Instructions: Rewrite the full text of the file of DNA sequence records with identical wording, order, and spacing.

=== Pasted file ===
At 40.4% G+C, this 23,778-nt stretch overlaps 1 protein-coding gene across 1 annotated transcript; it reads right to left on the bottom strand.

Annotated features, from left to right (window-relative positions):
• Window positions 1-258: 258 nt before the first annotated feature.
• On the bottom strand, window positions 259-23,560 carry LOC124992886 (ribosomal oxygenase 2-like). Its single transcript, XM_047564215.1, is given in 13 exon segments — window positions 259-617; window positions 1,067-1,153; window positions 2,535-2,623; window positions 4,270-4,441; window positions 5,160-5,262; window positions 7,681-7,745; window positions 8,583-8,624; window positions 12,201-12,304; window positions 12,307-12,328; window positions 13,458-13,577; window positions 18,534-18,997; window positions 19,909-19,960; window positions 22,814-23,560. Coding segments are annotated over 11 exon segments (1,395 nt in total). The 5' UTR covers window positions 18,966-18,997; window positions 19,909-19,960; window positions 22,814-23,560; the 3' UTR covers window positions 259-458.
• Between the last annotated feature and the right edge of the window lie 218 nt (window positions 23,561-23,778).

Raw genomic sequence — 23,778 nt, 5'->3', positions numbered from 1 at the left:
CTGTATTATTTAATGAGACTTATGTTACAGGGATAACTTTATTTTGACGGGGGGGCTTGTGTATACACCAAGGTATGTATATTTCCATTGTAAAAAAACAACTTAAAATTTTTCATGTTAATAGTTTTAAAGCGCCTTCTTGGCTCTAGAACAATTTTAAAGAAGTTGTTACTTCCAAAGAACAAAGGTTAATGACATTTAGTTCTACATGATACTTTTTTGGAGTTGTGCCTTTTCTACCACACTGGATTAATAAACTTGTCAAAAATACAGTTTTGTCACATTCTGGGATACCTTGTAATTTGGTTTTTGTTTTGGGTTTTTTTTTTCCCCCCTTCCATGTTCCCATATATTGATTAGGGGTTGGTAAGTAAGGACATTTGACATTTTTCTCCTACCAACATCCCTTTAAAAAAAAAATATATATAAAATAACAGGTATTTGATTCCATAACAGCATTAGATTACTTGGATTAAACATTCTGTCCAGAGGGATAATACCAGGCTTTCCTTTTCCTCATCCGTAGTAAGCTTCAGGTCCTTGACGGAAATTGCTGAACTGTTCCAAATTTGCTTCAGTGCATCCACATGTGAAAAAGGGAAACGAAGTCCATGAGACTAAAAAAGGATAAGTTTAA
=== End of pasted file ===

At 40.4% G+C, this 23,778-nt stretch overlaps 1 protein-coding gene across 1 annotated transcript; it reads right to left on the bottom strand.

Annotated features, from left to right (window-relative positions):
• Window positions 1-258: 258 nt before the first annotated feature.
• On the bottom strand, window positions 259-23,560 carry LOC124992886 (ribosomal oxygenase 2-like). Its single transcript, XM_047564215.1, is given in 13 exon segments — window positions 259-617; window positions 1,067-1,153; window positions 2,535-2,623; window positions 4,270-4,441; window positions 5,160-5,262; window positions 7,681-7,745; window positions 8,583-8,624; window positions 12,201-12,304; window positions 12,307-12,328; window positions 13,458-13,577; window positions 18,534-18,997; window positions 19,909-19,960; window positions 22,814-23,560. Coding segments are annotated over 11 exon segments (1,395 nt in total). The 5' UTR covers window positions 18,966-18,997; window positions 19,909-19,960; window positions 22,814-23,560; the 3' UTR covers window positions 259-458.
• Between the last annotated feature and the right edge of the window lie 218 nt (window positions 23,561-23,778).

Raw genomic sequence — 23,778 nt, 5'->3', positions numbered from 1 at the left:
CTGTATTATTTAATGAGACTTATGTTACAGGGATAACTTTATTTTGACGGGGGGGCTTGTGTATACACCAAGGTATGTATATTTCCATTGTAAAAAAACAACTTAAAATTTTTCATGTTAATAGTTTTAAAGCGCCTTCTTGGCTCTAGAACAATTTTAAAGAAGTTGTTACTTCCAAAGAACAAAGGTTAATGACATTTAGTTCTACATGATACTTTTTTGGAGTTGTGCCTTTTCTACCACACTGGATTAATAAACTTGTCAAAAATACAGTTTTGTCACATTCTGGGATACCTTGTAATTTGGTTTTTGTTTTGGGTTTTTTTTTTCCCCCCTTCCATGTTCCCATATATTGATTAGGGGTTGGTAAGTAAGGACATTTGACATTTTTCTCCTACCAACATCCCTTTAAAAAAAAAATATATATAAAATAACAGGTATTTGATTCCATAACAGCATTAGATTACTTGGATTAAACATTCTGTCCAGAGGGATAATACCAGGCTTTCCTTTTCCTCATCCGTAGTAAGCTTCAGGTCCTTGACGGAAATTGCTGAACTGTTCCAAATTTGCTTCAGTGCATCCACATGTGAAAAAGGGAAACGAAGTCCATGAGACTAAAAAAGGATAAGTTTAA